THE VIEW
The View
by

Risk/reward ratio for investors precarious on sex sites like Ashley Madison

PUBLISHED : Wednesday, 02 September, 2015, 10:00am
UPDATED : Wednesday, 02 September, 2015, 10:00am

Sex sells, and this has been the case for a very long time, not for nothing is prostitution called the world’s oldest profession. However as Avid Media, the owner of the Ashley Madison sex hook up site (other descriptions are available) is demonstrating, selling sex may well be lucrative but also distinctly problematic.

Last week Noel Biderman, Avid’s Chief Executive, was forced to resign in the wake of a hacking attack that threatens to reveal millions of user’s names, this in turn has spurred law suits against the Canadian company and now, surprise, surprise, it is alleged that there was some jiggery pokey about female profiles on this site.

Yet Avid registered sales of US$115 million last year and controversially claimed to have 39 million users. Other sex hook up sites do not reveal their revenues because, unlike Avid, they are not planning to go public.

However there are other ways in which sex sales over the Internet are thriving. The sex toy industry alone is estimated to command annual revenues of $15 billion and their products can be found in mainstream outlets such as Amazon. Then there are all manner of apps and other sites that do good business selling titillation, fantasy and, well, readers can fill in the gaps here.

Rather less transparent in terms of sales are the many pornographic sites that are hauling in cash and can claim to be pioneers of making money out of the net; indeed in the Internet’s early days it was believed that the only people likely to make real money out of cyberspace would be pornographers.

The Internet also caters for other vices; gambling springs to mind as an obvious example and the net is, in some ways, an ideal platform for vice as it is supposed to offer anonymity and has the benefit of vast coverage and easy accessibility.

The fact that Ashley Madison’s problems are a result of hacking, leading to a serious breach of that anonymity, comes as no surprise. Only the naivety of the site’s users should be a cause for wonderment. The basic fact remains that people with vices are vulnerable and the nature of the Internet makes them more, not less, vulnerable.

Therefore vice-associated businesses are high risk both for the users and the people who run them. This is not a moral issue but a statement of fact. Views on morality change over time but risk is risk and thus a constant factor and it is quite possible to price risk into any given equation.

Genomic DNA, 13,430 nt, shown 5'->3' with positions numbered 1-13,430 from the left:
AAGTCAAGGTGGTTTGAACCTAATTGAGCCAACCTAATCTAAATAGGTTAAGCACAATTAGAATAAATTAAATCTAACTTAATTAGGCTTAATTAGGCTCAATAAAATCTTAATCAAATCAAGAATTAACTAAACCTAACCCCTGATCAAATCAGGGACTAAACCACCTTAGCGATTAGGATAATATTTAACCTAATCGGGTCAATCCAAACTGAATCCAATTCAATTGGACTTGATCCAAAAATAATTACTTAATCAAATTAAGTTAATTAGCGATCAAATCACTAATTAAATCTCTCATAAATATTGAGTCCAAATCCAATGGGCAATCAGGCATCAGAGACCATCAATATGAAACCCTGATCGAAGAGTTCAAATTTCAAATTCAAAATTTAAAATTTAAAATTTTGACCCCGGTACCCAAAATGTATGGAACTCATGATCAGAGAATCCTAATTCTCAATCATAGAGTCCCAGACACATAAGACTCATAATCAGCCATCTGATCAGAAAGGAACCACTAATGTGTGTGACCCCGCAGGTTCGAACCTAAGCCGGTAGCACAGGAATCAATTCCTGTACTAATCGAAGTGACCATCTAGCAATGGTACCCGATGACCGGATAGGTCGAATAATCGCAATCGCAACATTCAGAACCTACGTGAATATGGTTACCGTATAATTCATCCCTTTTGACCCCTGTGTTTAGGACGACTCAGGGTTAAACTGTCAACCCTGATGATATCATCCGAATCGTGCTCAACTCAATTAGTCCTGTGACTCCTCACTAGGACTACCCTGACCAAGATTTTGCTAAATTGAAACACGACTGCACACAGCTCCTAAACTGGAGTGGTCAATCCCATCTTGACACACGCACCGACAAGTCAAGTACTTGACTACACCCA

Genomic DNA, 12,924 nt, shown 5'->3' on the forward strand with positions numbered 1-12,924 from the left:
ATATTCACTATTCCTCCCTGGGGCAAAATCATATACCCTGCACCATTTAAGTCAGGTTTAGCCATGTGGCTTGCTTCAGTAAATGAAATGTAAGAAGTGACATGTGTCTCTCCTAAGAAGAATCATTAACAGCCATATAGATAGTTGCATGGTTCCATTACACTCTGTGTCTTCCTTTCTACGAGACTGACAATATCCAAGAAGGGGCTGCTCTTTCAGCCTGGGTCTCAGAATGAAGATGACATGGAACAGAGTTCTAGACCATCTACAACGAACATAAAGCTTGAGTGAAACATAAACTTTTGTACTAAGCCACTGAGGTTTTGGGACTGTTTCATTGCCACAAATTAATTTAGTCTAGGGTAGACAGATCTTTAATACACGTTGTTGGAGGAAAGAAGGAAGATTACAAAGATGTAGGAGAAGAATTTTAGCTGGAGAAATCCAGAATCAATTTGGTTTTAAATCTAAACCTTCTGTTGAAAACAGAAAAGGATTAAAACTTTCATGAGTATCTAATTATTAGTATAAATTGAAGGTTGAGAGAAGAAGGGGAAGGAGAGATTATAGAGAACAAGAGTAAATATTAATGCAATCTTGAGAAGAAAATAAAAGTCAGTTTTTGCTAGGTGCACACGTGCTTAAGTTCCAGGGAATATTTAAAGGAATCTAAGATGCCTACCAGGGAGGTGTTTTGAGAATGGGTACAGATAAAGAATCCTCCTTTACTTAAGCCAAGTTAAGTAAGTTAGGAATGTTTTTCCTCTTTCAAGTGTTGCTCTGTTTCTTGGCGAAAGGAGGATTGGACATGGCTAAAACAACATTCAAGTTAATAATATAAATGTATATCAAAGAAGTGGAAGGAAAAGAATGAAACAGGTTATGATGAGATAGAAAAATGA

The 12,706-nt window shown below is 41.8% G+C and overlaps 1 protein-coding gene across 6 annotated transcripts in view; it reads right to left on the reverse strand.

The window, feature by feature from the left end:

The risk/price equation must surely be uppermost in the minds of Avid Media executives who were (and possibly still are) planning to float the company in London this year. Meanwhile the risk/reward equation has turned sour for companies such as Playboy and New Frontier Media, which had been listed but decided to go private again. Nevertheless Rick’s Cabaret, purveyor of so called ‘gentlemen’s clubs’, is still listed in the US.

Other so called ‘sin stocks’, primarily for gambling, alcoholic and tobacco businesses are rather more prolific on global stock exchanges. They also provide a telling illustration of how attitudes to sin keep changing. Alcohol, for example, was famously banned during America’s prohibition period, now not only is alcohol legal but more and more drinks companies are coming to the market. Tobacco is faring less well on many fronts and so-called ethical investors blacklist shares in tobacco companies.

Who knows if sex-related businesses will start becoming respectable anytime soon? If this is to be considered purely on a moral basis, then there is no problem because those with an objection to the exploitation of sex for business purposes will, hypocrisy permitting, stay well away. However it’s a fair bet that moral qualms are not disturbing investors who like the idea of financially dabbling in the intriguing world of sex.

My guess is that if they are tempted to put their money where their mouths are, they will find that once the sex industry goes to the level of being a large corporate enterprise, the risks become rather overwhelming.

When these sex businesses are scaled up and looking for investors, they face a quite different level of scrutiny and accountability that makes them highly vulnerable. Yet the heady combination of sex and money will find takers at every stage.

The Ashley Madison saga has added to the sum of human entertainment and kept newspapers busy but it also confirms the precarious nature of the risk reward ratio in the sex business showing, as if we didn’t know it, that sex and investment are a dangerous mix. Meanwhile as the saga rolls on, it is hard to avoid the vicarious pleasure that is to be had from the misfortunate of others – not much changes does it?

 

Stephen Vines runs companies in the food sector and moonlights as a journalist and a broadcaster